Getting your head around a new wearable technology Posted by: Howard Jones on 28/11/2016

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As a Product Design consultancy, one of the many challenges we have when developing new products is Ergonomics.

Most products by their nature require human interaction in some form, from button accessibility to 24 hour a day wearable technology. How products work with people and how we can potentially improve people’s interaction with a product, can make a significant difference to a product’s success.

At i4 we work with appropriate ergonomic data sources and apply this wherever necessary through carefully calculated CAD measurements, test models and user groups.

One sample project that featured ergonomic requirements was a novel wearable product that would act upon a specific area of the user's head. The target global market for the product was very wide and as such involved complex requirements.

As shown in the product examples below, there are several approaches to creating a product that can be made to fit a wide variety of headsizes; solid-state (but flexible), slide and pivot features and modular parts to name a few. Each have pros and cons including among others; restrictions with material choice, manufacturing methods and user functionality

As with most projects, we started with initial sketches and sketch visuals to clarify direction and market acceptance; taking into account size/weight/balance of components such as outer case, PCB, and other electrical components. Having reached an overall appearance that the client was pleased-with we then applied appropriate ergonomic data to achieve a real-world fit that could be tested. Often some of the more specific ergonomic measurements are not recorded in standard documents, and need to be accrued either by a specialist ergonomic lab or via more simple in-house methods, depending on the accuracy required. It’s worth noting that if this information isn't readily available it can add additional time to a project. In this case the client was made aware of the level of complexity involved with fit at a very early stage and the project plan customised to suit.

Our approach to adjustment was to use a flexible solid-state unit (an assembly of parts, but fixed), as it was deemed more appropriate for the target market, product type and manufacturing price point. Incorporating adjustment wasn’t found to be the optimum solution in this case. Added complexity and timescales from creating additional parts, along with increase in size to accommodate wall thickness around adjusters would’ve increased the overall dimensions (something we were keen to avoid).  We pursued with creating CAD geometry that allowed for variance in both head size and comfort of fit, using material choice and geometry to give us the flexibility we required.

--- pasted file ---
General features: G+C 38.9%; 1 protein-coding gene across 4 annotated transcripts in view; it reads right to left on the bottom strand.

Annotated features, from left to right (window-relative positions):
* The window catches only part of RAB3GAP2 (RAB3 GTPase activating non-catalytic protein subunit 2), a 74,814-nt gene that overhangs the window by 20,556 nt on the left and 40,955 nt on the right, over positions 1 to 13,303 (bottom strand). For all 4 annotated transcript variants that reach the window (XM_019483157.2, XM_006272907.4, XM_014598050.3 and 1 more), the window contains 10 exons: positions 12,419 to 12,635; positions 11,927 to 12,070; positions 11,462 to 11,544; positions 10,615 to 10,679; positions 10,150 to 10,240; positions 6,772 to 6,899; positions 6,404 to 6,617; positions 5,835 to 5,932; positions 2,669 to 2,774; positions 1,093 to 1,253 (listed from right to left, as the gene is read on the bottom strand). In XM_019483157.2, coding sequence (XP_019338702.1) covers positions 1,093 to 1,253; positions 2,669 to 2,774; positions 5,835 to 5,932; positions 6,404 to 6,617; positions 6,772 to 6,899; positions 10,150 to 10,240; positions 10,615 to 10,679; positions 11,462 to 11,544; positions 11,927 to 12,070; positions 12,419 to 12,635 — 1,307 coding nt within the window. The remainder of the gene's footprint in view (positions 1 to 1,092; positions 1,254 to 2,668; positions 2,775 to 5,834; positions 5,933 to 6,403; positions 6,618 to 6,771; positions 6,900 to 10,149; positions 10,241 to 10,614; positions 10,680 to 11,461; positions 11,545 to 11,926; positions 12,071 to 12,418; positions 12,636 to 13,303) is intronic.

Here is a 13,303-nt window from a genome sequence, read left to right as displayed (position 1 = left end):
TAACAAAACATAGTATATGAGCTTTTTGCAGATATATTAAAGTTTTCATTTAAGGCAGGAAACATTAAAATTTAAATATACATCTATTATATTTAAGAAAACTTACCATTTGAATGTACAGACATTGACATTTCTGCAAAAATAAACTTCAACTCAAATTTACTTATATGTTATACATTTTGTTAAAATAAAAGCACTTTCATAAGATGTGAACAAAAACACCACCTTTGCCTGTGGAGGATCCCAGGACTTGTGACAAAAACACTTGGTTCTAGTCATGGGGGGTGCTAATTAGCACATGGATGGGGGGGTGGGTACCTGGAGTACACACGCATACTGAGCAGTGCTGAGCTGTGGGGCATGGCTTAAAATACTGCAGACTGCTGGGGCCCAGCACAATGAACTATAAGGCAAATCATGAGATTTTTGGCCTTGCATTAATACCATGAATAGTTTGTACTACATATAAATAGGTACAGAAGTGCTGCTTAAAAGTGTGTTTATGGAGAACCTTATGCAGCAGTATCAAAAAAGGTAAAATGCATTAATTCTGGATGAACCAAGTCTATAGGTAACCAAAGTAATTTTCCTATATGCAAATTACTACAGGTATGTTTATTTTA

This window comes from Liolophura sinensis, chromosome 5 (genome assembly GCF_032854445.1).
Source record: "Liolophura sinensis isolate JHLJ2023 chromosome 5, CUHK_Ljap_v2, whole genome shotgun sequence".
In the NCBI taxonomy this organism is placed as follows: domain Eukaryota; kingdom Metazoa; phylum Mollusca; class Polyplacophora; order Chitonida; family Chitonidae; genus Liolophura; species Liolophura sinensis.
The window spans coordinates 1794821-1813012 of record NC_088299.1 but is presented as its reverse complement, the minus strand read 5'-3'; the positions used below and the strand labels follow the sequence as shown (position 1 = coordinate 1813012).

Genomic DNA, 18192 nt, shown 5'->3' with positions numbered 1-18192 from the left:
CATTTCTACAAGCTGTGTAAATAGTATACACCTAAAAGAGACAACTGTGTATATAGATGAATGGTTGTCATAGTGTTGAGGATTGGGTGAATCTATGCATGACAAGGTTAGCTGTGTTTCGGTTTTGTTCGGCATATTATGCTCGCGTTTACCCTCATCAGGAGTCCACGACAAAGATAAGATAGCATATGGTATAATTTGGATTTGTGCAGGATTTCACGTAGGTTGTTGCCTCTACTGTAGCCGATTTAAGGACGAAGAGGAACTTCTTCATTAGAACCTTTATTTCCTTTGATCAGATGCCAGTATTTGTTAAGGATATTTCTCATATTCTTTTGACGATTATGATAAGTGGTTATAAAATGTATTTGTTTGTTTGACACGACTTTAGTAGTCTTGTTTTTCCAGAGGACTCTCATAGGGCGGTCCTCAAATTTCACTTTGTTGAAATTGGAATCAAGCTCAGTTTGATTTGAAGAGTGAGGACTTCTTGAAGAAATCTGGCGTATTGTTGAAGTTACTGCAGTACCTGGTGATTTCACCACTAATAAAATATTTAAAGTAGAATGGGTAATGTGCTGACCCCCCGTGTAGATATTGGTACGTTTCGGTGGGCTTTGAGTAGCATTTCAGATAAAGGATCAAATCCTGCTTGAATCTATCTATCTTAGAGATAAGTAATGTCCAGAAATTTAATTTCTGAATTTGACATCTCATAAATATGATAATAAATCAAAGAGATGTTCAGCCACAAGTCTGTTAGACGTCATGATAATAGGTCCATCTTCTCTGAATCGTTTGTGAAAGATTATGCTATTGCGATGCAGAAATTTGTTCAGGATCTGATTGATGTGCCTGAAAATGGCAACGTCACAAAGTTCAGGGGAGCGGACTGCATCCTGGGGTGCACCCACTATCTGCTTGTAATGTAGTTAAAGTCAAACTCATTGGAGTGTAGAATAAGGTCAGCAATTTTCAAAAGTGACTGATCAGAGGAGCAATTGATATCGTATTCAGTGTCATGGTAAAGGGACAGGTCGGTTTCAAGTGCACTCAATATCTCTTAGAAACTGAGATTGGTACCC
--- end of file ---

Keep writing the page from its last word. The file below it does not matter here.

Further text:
Once we had CAD geometry that we were satisfied would meet the ergonomic data and manufacturing feasibility, we utilised our 3D printer to create a series of accurate prototypes for functional trials. When developing a wearable product such as this, the subjective nature of “what was a comfortable fit?” becomes an important consideration, so this needed to be tried on people. LOTS of people. Calculated trials of three subtly different designs were arranged, consisting of an appropriate section of people. A user questionnaire was compiled in order to gain effective and consistent qualitative and quantitative feedback in addition to visual data. From this we were able to incorporate the findings and make any necessary adjustments in response.

The product is due to be launched in 2017 where we will be able to release further details and images of the product.

Two previous i4 medical device design projects which are now on the market that underwent a significant ergonomic evaluation were the Optos Daytona and California desktop retinal scanning devices. The Daytona retinal scanner is used on healthy people within a high Optometrist environment. The scan by this device only lasts for less than one second and is used by the full range of age groups. The user interface for the device was drastically different from the California model which is used by Ophthalmologists in evaluation of eye conditions in unwell individuals where scans can take up to 20 minutes (with a Fluorescein Angiography).

As seen in the images above, the Daytona is an approachable product with little need for stabilisation of the head. In contrast, the California requires significant adjustment, both of the direct patient interface (brow and chin bar) as well as the scanner head itself (X Y Z adjustment). The first image depicts how the design has evolved from the 200Tx which was very much the status quo head positioning and still persists with Optos' competitors.

Ergonomics / Human Factors are increasingly being recognised as pivotal to the overall safety and efficacy of a product and to the extent that regulators have issued their own guidance documentation. The FDA released their draft guidance documentation back in 2011 with the MHRA slower off the mark only releasing their draft document earlier this year for comment. Follow-us on LinkedIn to keep up to date with our thoughts on the final draft.

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